2011 Booker Prize

The Last Hundred Days – Patrick McGuinness

The Last Hundred Days Long listed for 2011 Booker Prize

Five words from the blurb: Romanians, danger, corruption, destroy, Ceausescu

The Last Hundred Days explains what life was like for Romanians in the final months of Ceausescu’s reign. The story is told through the eyes of an English student who arrives in Bucharest after being given a job, despite not turning up for the interview. From the perspective of this outsider we see the destruction of the city, the corruption required to get everything from food to medical supplies, and the violence that regularly occurs.

The book was very well researched, giving a vivid snapshot of life in Bucharest during 1989. The problem was that it read like a non-fiction title. The detail will prove fascinating to anyone interested in researching the city, but is too much for the average reader.

I also found the writing to be quite detached. I couldn’t connect to any of the characters and so failed to form an emotional response to any of the scenes in the book, no matter how disturbing the content. The fact that the narrator was from England also added a level of detachment to the plot. As a newcomer to the city he couldn’t fully explain the pain that the residents felt seeing their city destroyed and there was always the knowledge that he could leave and return to his normal life at any point.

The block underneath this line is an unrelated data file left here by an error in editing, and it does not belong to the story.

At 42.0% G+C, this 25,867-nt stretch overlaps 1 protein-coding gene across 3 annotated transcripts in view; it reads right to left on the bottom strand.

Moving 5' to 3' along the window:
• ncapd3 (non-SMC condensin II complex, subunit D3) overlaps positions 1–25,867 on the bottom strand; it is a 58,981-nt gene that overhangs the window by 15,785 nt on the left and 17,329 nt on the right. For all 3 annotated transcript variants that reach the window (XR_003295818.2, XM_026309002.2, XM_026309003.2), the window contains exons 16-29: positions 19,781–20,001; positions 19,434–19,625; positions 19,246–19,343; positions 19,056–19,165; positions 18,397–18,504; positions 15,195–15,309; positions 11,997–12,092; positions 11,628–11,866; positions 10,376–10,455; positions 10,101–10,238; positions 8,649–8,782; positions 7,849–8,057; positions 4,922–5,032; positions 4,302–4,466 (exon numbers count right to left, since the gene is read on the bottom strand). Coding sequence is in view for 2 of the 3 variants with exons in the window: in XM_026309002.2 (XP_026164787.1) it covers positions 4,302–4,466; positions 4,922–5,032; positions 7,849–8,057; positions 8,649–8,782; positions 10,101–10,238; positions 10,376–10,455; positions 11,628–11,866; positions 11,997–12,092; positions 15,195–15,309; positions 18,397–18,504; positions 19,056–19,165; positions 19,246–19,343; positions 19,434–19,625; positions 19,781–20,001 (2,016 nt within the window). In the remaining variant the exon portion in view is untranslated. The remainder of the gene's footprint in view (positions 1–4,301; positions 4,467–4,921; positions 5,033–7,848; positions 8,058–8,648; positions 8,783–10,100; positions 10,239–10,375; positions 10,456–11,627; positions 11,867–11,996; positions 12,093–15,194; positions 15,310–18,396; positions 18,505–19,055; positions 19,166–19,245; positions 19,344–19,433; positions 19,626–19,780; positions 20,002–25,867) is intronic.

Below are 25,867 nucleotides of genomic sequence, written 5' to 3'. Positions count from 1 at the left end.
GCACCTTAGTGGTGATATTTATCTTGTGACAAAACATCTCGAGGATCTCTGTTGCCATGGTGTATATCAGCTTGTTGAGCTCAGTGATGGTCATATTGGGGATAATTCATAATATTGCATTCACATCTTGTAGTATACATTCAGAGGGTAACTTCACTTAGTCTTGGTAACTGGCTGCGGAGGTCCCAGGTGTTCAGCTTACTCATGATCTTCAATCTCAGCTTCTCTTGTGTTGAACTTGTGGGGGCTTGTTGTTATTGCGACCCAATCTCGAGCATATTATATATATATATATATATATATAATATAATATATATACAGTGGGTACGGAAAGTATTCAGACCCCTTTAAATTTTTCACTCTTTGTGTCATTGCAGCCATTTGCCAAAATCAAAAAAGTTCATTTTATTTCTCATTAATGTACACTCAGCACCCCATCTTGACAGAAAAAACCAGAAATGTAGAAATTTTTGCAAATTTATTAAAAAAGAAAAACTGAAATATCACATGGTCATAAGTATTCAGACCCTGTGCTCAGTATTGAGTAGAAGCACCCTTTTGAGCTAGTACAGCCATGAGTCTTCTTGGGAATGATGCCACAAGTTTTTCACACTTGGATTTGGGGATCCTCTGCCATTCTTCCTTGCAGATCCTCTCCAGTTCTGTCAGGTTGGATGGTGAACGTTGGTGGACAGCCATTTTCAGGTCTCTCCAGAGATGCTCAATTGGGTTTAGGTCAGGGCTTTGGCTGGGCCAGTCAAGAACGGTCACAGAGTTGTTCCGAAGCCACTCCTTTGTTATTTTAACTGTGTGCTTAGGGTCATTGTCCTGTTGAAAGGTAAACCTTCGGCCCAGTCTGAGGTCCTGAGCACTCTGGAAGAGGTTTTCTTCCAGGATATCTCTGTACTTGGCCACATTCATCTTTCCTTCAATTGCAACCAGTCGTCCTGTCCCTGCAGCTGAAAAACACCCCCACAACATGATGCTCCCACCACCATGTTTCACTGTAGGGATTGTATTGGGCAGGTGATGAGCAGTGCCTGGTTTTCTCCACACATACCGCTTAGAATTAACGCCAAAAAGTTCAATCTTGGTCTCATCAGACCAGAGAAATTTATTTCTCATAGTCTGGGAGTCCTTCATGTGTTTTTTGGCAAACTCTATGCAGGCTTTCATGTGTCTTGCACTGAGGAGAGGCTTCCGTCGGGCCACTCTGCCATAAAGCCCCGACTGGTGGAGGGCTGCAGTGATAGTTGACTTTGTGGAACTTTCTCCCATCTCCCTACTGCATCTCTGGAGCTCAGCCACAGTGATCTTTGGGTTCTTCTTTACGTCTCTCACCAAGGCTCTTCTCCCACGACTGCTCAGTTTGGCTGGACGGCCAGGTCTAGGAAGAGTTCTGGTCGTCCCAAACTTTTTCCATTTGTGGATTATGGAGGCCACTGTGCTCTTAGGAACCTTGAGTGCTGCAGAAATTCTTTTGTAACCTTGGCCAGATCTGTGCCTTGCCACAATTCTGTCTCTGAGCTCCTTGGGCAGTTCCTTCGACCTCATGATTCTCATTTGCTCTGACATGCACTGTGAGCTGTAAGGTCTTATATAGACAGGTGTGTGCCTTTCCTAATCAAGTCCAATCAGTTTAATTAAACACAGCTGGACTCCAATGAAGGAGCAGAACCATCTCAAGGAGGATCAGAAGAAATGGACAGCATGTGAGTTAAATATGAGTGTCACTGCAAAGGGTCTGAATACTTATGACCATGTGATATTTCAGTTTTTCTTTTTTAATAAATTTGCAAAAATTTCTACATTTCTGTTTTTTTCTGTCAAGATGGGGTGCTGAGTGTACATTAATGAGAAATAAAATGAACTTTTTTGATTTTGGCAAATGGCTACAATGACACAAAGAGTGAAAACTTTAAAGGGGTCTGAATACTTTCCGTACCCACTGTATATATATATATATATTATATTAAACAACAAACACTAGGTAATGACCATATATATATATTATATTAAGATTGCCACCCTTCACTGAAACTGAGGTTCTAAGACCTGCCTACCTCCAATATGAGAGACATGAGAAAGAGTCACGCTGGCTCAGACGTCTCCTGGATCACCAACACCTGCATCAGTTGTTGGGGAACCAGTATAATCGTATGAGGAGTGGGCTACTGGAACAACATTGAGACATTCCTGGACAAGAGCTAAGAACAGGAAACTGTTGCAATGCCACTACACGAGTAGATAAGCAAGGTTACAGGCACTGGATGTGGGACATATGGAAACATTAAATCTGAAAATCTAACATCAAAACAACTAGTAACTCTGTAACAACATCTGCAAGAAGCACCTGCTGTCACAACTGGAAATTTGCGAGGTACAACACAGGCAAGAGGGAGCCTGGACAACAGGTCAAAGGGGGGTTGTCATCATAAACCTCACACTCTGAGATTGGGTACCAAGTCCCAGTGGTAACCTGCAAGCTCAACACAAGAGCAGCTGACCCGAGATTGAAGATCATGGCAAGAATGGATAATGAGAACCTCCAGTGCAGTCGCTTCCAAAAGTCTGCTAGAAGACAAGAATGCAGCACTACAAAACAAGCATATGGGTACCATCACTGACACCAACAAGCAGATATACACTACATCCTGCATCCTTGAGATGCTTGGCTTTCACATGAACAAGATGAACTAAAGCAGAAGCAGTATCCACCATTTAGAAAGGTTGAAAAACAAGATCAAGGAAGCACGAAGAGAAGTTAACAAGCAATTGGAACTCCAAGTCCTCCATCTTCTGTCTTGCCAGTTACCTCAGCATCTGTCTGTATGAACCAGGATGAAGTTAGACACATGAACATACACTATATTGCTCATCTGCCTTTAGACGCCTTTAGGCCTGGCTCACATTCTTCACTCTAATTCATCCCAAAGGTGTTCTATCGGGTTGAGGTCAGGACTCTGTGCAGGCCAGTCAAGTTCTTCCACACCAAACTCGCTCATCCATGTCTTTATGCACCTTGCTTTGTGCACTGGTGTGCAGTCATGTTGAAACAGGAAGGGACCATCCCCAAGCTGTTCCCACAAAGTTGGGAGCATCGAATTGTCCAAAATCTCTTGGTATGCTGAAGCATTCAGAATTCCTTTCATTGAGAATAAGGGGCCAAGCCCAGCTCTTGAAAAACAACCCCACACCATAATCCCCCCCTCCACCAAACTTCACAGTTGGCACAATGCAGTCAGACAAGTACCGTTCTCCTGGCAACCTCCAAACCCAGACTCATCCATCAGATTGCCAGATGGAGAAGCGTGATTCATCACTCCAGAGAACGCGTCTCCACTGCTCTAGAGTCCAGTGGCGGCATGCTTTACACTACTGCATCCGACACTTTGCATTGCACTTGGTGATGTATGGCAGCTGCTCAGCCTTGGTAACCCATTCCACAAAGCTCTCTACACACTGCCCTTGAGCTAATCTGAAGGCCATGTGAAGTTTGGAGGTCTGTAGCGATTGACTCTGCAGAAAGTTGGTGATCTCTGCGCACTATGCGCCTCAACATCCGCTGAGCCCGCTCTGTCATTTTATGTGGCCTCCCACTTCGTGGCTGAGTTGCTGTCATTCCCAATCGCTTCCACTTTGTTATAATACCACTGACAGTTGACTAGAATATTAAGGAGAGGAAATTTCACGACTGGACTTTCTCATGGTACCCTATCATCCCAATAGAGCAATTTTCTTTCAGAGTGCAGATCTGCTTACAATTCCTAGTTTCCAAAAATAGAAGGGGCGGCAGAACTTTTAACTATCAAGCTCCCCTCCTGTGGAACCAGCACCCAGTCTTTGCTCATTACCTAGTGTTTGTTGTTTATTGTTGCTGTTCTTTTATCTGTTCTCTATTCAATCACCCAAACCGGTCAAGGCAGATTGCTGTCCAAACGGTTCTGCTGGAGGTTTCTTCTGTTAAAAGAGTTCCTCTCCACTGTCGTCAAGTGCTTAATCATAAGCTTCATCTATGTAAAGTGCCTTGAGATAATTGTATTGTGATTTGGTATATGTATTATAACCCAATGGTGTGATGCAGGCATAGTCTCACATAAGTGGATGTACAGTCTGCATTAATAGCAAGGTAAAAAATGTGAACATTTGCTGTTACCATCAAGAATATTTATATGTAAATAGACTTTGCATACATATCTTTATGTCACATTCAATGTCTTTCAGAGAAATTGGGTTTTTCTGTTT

Unlike the majority of the Booker long list, this book did have a plot. The problem was that I didn’t really care about it – things happened, but I had no real interest in the outcome.

Despite these criticisms this book did engage me enough to read to the end. I learnt a lot about life under Ceausescu, including the fact that having a miscarriage was a crime.

A ‘celibacy tax’ was imposed on women who could have children but did not, while officials were sent to interrogate women about their sexual habits. ‘Anyone who avoids having children is a deserter,’ proclaimed Ceausescu, announcing the ‘Mama Eroica’ scheme to reward mothers with five or more children. But there was no milk, no food; it was impossible to find sterilised feeding equipment; electricity was now as random and inscrutable as Acts of God had been for ancient civilisations.

The book does a fantastic job of teaching the reader about this period of history, but if you like to form an emotional connection to the characters/plot then it probably isn’t for you.


The thoughts of other bloggers:

McGuinness has done an awe-inspiring job of capturing the sordid, decaying and disjointed “communist way of life” in Bucharest during the summer of ’89. Permanently Uncached

…factual mistakes started accruing at an alarmingly fast rate…. Fantasy Book Critic

I’d say the major flaw here was the disjointed nature of the story telling and the philosophical musings. Chazz W